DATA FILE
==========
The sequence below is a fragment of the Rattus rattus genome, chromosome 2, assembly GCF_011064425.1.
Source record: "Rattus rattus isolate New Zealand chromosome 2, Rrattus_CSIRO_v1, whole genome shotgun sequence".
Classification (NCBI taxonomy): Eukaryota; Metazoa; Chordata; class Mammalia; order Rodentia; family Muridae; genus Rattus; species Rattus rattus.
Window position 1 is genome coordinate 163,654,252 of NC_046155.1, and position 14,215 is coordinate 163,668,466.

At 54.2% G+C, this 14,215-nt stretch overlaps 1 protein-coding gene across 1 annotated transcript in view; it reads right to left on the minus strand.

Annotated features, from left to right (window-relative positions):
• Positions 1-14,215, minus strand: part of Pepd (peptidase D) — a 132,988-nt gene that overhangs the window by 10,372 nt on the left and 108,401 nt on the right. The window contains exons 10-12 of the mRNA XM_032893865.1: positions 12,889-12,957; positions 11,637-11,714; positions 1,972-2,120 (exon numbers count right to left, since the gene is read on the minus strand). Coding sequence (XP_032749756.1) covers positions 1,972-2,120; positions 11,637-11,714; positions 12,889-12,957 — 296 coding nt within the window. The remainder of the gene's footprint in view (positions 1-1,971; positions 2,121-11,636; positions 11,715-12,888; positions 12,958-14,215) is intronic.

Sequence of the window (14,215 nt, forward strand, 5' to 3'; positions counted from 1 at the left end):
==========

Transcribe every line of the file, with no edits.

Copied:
The sequence below is a fragment of the Rattus rattus genome, chromosome 2, assembly GCF_011064425.1.
Source record: "Rattus rattus isolate New Zealand chromosome 2, Rrattus_CSIRO_v1, whole genome shotgun sequence".
Classification (NCBI taxonomy): Eukaryota; Metazoa; Chordata; class Mammalia; order Rodentia; family Muridae; genus Rattus; species Rattus rattus.
Window position 1 is genome coordinate 163,654,252 of NC_046155.1, and position 14,215 is coordinate 163,668,466.

At 54.2% G+C, this 14,215-nt stretch overlaps 1 protein-coding gene across 1 annotated transcript in view; it reads right to left on the minus strand.

Annotated features, from left to right (window-relative positions):
• Positions 1-14,215, minus strand: part of Pepd (peptidase D) — a 132,988-nt gene that overhangs the window by 10,372 nt on the left and 108,401 nt on the right. The window contains exons 10-12 of the mRNA XM_032893865.1: positions 12,889-12,957; positions 11,637-11,714; positions 1,972-2,120 (exon numbers count right to left, since the gene is read on the minus strand). Coding sequence (XP_032749756.1) covers positions 1,972-2,120; positions 11,637-11,714; positions 12,889-12,957 — 296 coding nt within the window. The remainder of the gene's footprint in view (positions 1-1,971; positions 2,121-11,636; positions 11,715-12,888; positions 12,958-14,215) is intronic.

Sequence of the window (14,215 nt, forward strand, 5' to 3'; positions counted from 1 at the left end):